The Tenure of Kings And Magistrates Ebook Ý 48 pages ¸ Moneyexpresscard

Book The Tenure of Kings And Magistrates

The Tenure of Kings And Magistrates Ebook Ý 48 pages ¸ Moneyexpresscard ☆ This scarce antiuarian book is a facsimile reprint of the original Due to its age it may contain imperfections such as marks notations marginalia and flawed pages Because we believe this work is culturally important we have R protecting preserving and promoting the world's literature in affordable high uality modern editions that are true to the original wo Who knows not that the King is a name of dignity and office not of person Who¬†therfore kills a King must kill him while he is a King

John Milton ¹ The Tenure of Kings And Magistrates Ebook

This scarce antiuarian book is a facsimile reprint of the original Due to its age it may contain imperfections such as marks notations There can be slainNo sacrifice to God acceptable Than an unjust and wicked KingThese words attributed by Milton to Seneca's Hercules are key to his arguments here in The Tenure of Kings and Magistrates John Milton's famous defense of regicide As in other works he relies heavily on Scripture and Greek and Roman history as evident from the uote above particularly drawing on Aristotle's Politics for support of his thesis The work was published only a couple of weeks after the execution of King Charles I and was mainly intended to reconcile men's minds rather than to determine anything about Charles often taking aim at the Presbyterians who publicly condemned the regicide after initially voting in favor of it the argument being presented by its author as follows THAT IT IS LAWFUL AND HATH BEEN HELD SO THROUGH ALL AGES FOR ANY WHO HAVE THE POWER TO CALL TO ACCOUNT A TYRANT OR WICKED KING AND AFTER DUE CONVICTION TO DEPOSE AND PUT HIM TO DEATH IF THE ORDINARY MAGISTRATE HAVE NEGLECTED OR DENIED TO DO IT AND THAT THEY WHO OF LATE SO MUCH BLAME DEPOSING ARE THE MEN THAT DID IT THEMSELVES The Presbyterians are then mentioned specifically by name several times throughout as the author's argument unfolds not always in the kindliest of terms As his argument develops Milton shows that to protect one another from violence and destruction men prior to this all free and eual organized societies and appointed leaders to ensure that mutually agreed upon laws and social justice were carried out fairly and eually But of course the temptation of such a power left absolute in the leaders' hands perverted them at length to injustice and partiality And being that these contracts are freely entered into they may also be freely broken when it is felt they are violated not very dissimilar from points Rousseau would make a century later If I make a voluntary covenant with a man to do him good and he prove afterward a monster to me I should conceive a disobligement And if necessary a man may defend himself even against the king in person by any means including of course regicide Is it any wonder given the views presented here that Milton gave us a sympathetic Satan in Paradise Lost a Satan who felt he was justified to rebel against his King?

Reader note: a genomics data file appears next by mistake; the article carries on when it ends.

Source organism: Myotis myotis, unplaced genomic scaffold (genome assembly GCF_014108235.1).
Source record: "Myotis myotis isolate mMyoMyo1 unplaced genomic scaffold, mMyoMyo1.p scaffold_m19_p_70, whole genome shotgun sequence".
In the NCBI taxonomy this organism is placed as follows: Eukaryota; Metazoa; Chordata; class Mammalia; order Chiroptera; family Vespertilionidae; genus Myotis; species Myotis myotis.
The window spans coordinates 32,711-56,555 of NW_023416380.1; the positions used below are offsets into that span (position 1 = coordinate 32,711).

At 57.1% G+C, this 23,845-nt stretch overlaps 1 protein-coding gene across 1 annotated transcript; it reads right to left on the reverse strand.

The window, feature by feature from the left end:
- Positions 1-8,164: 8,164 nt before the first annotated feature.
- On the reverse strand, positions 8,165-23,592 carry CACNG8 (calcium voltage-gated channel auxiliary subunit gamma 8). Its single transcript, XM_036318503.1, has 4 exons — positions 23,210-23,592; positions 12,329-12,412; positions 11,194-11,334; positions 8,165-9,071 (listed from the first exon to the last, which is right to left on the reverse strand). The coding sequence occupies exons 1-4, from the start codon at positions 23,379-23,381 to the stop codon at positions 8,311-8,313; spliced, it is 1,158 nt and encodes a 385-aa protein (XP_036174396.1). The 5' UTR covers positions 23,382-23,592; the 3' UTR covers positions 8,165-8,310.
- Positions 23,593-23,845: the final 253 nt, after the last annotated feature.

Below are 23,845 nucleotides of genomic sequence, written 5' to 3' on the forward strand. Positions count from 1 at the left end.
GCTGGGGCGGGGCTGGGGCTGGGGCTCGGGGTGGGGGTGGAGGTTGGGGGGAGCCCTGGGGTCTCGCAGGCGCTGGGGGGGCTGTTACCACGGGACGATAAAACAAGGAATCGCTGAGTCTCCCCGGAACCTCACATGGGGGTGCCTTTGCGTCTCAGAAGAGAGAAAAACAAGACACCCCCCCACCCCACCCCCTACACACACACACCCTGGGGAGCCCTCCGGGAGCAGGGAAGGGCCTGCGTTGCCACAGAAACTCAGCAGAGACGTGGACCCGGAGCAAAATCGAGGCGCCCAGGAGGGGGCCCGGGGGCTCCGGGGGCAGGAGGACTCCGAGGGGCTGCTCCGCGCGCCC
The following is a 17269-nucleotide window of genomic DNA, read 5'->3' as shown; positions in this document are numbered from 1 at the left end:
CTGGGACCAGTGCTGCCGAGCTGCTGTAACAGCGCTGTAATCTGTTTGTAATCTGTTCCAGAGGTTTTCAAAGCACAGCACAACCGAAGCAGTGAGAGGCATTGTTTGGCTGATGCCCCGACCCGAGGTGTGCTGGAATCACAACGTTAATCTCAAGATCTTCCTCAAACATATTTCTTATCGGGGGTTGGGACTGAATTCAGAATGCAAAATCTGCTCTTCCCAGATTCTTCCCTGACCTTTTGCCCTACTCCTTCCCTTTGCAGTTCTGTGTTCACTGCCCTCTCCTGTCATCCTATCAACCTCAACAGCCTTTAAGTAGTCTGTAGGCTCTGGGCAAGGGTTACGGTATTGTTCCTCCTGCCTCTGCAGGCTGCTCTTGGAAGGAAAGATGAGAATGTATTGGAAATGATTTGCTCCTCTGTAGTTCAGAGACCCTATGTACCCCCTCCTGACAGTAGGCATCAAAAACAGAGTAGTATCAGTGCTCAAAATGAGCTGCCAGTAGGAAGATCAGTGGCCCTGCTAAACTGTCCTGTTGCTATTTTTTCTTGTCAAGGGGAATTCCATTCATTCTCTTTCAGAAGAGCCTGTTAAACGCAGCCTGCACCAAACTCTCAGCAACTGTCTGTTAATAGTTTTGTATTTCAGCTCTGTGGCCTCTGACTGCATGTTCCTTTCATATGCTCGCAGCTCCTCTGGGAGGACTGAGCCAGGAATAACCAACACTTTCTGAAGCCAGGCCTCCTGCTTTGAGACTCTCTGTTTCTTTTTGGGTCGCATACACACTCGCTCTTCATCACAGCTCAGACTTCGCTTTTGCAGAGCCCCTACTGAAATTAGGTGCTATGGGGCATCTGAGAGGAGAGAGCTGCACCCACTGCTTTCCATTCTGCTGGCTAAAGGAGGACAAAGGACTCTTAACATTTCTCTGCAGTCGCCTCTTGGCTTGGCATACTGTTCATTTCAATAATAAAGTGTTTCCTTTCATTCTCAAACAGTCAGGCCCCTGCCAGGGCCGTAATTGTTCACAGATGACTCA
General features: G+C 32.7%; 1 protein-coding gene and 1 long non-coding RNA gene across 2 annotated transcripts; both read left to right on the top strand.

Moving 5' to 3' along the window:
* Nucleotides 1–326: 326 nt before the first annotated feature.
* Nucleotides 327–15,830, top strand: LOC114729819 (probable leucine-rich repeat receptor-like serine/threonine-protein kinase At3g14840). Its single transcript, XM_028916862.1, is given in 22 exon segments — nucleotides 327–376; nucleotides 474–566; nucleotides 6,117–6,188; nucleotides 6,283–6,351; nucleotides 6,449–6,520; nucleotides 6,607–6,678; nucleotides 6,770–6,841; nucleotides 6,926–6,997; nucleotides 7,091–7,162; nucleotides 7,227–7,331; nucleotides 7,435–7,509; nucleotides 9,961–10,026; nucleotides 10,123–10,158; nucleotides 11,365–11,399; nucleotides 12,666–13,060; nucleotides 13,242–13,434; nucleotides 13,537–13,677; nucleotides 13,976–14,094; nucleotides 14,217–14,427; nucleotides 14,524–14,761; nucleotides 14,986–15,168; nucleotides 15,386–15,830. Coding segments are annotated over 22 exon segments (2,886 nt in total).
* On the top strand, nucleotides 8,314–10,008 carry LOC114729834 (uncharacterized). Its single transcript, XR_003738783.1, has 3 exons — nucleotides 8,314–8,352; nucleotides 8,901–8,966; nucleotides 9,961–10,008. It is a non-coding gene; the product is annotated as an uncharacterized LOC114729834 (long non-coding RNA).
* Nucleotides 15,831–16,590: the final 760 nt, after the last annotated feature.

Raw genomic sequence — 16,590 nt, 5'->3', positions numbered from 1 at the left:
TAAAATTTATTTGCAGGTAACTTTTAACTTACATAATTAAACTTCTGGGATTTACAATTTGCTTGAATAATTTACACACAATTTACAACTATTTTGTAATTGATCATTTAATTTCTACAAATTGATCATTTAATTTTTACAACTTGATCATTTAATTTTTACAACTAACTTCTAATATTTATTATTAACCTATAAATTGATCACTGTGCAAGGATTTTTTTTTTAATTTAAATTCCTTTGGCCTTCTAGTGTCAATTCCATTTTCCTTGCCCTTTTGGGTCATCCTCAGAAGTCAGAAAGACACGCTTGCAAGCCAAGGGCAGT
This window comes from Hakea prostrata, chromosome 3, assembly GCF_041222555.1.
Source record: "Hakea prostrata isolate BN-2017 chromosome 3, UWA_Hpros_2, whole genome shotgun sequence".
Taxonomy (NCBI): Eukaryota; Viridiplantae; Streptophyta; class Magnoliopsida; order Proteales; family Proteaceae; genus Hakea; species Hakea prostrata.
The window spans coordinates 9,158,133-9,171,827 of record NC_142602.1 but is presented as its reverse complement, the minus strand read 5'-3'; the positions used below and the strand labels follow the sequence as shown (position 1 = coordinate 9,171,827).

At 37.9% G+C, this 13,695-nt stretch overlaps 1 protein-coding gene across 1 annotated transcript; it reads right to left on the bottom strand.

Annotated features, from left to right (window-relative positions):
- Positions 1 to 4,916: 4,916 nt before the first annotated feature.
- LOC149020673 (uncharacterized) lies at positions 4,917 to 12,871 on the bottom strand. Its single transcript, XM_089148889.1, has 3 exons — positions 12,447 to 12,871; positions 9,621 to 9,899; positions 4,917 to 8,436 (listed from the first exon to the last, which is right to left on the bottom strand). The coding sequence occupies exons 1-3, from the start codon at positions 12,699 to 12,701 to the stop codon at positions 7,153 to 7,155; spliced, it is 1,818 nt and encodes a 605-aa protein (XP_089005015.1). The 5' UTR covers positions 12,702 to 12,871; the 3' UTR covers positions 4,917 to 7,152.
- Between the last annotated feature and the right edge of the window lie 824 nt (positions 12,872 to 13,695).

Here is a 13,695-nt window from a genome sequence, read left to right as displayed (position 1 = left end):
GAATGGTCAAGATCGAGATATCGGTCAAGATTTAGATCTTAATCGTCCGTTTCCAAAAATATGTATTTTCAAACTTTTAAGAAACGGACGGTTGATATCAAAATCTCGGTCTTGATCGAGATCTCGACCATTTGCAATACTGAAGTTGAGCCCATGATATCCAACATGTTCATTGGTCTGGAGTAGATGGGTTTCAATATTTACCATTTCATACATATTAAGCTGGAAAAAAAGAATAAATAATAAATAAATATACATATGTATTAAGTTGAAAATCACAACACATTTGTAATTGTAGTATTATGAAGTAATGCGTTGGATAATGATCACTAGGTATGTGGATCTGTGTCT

Doc É The Tenure of Kings And Magistrates ¹ John Milton

The Tenure of Kings And MagistratesMarginalia and flawed pages Because we believe this work is culturally important we have made it available as part of our commitment fo This is a monumental work for what it represents Indeed there is no uestion that the premise it sets forth is a lot important than the specific words used here However that's where my problems with this work come forth the philosophy behind the arguments used follows the precept that the victor must be right Indeed Mr Milton himself claims that the very same arguments that he uses throughout can be used to convince anyone of the opposite to his work and his only dismissal of that is that this would be a stupid thing to do Regrettably that's an approach that is fraught with danger as anyone can re write the truth as it fits the present day which can obviously happenHence my overall assessment of this work is lessened as it is not a resounding moral thesis but a justification of the cruelties of man As this event has been put into song Let him curse my name but remember the truth